Parallel - or 'New York style' - compression is excellent for adding density to a sound while retaining transient response in a way that normal compression doesn't. The technique involves using a (usually, but not always) hyper-compressed version of the signal mixed with the original dry feed, allowing average volume to be increased without compromising the transient snap of the original sound. It can be done by using any compressor on a send/return channel, or a compressor equipped with a wet/dry control directly on the sound's channel itself.
Typically, the compressor should be set to the fastest attack time and slow release, with around 10dB of gain reduction showing at the dry signal's loudest points. Adjusting attack/release times and the ratio can change the feel of the compression, as can using different compressor models - the average bundled DAW compressor will likely give clean, straightforward results, whereas something like a UREI 1176 emulation can add more 'bite' and drive.
Additional processing can be used on a parallel compression send to shape the sound; examples include rolling off high frequencies with a low-pass filter to add bass weight, and using distortion to give the whole sound more aggression. You can even set up multiple channels of parallel compression, each designed to contribute a different quality (eg, snap, body, low-end oomph) to the sound, and blend them as needed.
Step 1: Let's check out parallel compression techniques. In your DAW, import BreaksLoop.wav. You can apply parallel compression using either a compressor with wet/dry controls directly on the channel, or any compressor on an effects send. We're using a send for its superior flexibility.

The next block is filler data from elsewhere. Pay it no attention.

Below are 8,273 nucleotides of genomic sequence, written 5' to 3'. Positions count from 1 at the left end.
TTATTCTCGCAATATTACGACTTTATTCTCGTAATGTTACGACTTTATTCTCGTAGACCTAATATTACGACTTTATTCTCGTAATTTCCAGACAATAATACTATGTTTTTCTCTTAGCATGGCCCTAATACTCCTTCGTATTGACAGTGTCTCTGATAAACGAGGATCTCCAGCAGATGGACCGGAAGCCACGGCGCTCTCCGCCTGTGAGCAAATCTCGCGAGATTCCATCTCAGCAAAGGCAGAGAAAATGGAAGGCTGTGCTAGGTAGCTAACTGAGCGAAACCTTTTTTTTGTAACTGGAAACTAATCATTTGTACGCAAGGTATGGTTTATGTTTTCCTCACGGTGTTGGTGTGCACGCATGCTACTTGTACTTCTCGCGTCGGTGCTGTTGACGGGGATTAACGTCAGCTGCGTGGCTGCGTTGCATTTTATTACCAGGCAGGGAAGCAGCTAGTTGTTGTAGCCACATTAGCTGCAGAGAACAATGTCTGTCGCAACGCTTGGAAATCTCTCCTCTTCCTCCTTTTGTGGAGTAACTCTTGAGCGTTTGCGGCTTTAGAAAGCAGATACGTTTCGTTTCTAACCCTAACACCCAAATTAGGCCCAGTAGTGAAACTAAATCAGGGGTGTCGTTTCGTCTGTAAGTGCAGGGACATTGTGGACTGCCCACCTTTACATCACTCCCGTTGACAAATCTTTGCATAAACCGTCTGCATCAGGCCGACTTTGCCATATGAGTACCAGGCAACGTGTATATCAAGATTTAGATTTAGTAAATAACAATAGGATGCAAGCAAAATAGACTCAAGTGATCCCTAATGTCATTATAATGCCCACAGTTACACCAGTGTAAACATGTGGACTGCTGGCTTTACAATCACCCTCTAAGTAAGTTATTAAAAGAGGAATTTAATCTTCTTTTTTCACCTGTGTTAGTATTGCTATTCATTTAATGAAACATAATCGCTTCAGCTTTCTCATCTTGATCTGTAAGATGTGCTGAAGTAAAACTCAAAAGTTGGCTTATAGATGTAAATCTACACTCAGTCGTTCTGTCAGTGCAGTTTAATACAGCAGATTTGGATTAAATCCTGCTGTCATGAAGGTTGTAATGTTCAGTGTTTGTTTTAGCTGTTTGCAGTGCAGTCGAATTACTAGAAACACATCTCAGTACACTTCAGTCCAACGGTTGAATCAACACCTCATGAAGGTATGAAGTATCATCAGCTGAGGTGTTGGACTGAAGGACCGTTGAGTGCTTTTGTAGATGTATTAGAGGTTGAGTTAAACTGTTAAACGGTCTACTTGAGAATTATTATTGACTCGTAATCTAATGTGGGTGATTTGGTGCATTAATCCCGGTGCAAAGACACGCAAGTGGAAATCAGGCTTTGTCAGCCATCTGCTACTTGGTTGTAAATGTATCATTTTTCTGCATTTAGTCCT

Step 2: In the mixer, add a new return channel, turn it down to -15dB, and insert Computer Music's SunRuys CM plugin. Send the BreaksLoop channel to the return at 0dB. We're using Logic for this, and send/return channels may work differently in your DAW, so consult your manual if you're not sure how to do it.
Step 3: Set SunRuys CM's Attack to its fastest setting, Release to around 60% and Ratio to 4:1. Then adjust the Threshold to around -15dB until the compressor shows around 10dB of gain reduction. The parallel signal is now heavily compressed - the transient has been squashed, and the sound of the original audio has been thickened.
Step 4: The original audio lacks some density in the high frequencies - we can filter the parallel send to fix this. Add Computer Music's Satson CM after the compressor and set its High Pass knob to around 2 o'clock. The high frequencies are now filled in without bloating the lows. Also, try turning the saturation on/off with the bottom-right switch - great for adding character.
Get schooled in a universe of compression - over 14 pages and in 17 videos - with issue 222 of Computer Music. Includes FREE VST/AU effects rack plugin, FX TimeTrip sample pack and more!